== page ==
On Aug. 11, 2011, it will be 10 years since the heritage society began conducting tours on behalf of the Town of Saugeen Shores, which leases the Chantry Island lighthouse from the Coast Guard and, until recently interrupted by the introduction of the Heritage Lighthouse Protection Act, had been in negotiations with the government to take ownership of the property. Along with the light tower, the property boasts a keeper’s cottage that has been lovingly restored by volunteers, with furniture on loan from the Bruce County Museum and Cultural Centre to show it off. There’s also a renovated boathouse, new docks and beautiful historic gardens —  all the work of volunteers, who even restored the privy.

For individuals or groups wondering whether they have what it takes to claim ownership of one of the lighthouses on the surplus list — and take on the responsibility of maintaining it as a heritage property — a look at the financial statements of the Southampton Marine Heritage Society, and the number of volunteer hours put in, might be enough to think twice. The group has raised more than $660,000 through tours, donations and fundraising, with the money spent on the Chantry Island property and on upkeep at the three local range lighthouses, all owned by the government. One estimate puts the number of volunteer hours dedicated to the lighthouses at “a couple hundred thousand."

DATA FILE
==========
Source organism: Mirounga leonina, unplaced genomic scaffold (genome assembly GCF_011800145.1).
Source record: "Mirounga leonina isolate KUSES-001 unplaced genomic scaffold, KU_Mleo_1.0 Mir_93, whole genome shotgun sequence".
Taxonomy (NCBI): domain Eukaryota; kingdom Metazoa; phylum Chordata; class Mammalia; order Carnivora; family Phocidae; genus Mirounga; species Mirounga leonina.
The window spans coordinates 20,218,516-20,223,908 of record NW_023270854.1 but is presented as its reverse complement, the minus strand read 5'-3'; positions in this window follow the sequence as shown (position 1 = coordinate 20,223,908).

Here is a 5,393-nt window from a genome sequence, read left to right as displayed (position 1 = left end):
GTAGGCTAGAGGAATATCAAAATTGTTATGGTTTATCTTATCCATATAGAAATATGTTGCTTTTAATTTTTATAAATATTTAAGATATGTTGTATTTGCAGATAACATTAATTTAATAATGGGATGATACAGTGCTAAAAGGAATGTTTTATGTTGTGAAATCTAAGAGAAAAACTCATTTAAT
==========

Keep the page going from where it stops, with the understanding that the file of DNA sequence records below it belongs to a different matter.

"The community is very passionate about their lighthouses,” says Mike Myatt, the director of community services for the Town of Saugeen Shores, which includes the Lake Huron communities of Port Elgin and Southampton.

The story of how, in 1989, the Southampton Back Range Light was surrounded by picketing citizens determined not to let the Coast Guard replace cedar shingles with aluminum siding tells just how deep those passions run.

The government backed down after a three-day vigil that saw citizens stand guard around the lighthouse 24 hours a day. New cedar shingles were installed and painted white.

Then there’s the story, 20 years later, of the Herculean effort that saw the Stokes Bay Rear Range Lighttower moved from its perch on stilts high above Lake Huron on the Northern Bruce Peninsula to safety down the coast in Southampton.When the Coast Guard let word out in late 2009 that it planned to replace the 24-metre-tall Stokes Bay Range Light because it was no longer needed, Bruce County decided there was no way it would let one of its lighthouses disappear forever.